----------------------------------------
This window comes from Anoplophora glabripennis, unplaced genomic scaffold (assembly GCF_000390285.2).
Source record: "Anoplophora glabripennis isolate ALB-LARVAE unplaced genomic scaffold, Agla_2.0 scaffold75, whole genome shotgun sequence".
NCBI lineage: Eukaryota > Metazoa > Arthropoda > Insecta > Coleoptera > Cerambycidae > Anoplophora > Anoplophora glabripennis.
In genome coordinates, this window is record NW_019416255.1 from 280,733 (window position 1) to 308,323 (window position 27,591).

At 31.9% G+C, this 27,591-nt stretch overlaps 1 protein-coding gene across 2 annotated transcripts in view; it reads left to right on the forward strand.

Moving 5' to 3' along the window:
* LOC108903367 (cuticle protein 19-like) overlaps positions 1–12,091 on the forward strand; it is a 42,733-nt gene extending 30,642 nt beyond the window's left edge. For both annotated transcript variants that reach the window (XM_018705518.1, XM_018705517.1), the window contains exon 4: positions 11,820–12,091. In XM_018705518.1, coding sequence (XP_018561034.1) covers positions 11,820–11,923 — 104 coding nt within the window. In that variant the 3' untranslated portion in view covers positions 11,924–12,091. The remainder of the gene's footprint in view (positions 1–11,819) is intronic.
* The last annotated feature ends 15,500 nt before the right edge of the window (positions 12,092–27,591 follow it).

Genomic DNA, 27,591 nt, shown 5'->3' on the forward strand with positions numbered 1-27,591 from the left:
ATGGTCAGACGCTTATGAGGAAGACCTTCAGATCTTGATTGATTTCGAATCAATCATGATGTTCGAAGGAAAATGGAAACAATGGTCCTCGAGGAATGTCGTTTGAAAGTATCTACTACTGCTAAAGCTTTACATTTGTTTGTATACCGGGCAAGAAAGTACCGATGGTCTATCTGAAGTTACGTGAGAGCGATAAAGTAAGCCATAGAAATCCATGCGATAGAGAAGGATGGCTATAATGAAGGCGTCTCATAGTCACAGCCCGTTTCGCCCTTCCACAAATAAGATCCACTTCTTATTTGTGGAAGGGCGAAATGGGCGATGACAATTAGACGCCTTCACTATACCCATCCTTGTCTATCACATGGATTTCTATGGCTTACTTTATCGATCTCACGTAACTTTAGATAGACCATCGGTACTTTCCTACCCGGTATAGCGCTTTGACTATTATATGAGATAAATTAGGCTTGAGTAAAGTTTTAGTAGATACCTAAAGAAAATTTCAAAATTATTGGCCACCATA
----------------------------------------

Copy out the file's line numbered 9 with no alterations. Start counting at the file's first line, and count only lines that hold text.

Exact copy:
Genomic DNA, 27,591 nt, shown 5'->3' on the forward strand with positions numbered 1-27,591 from the left: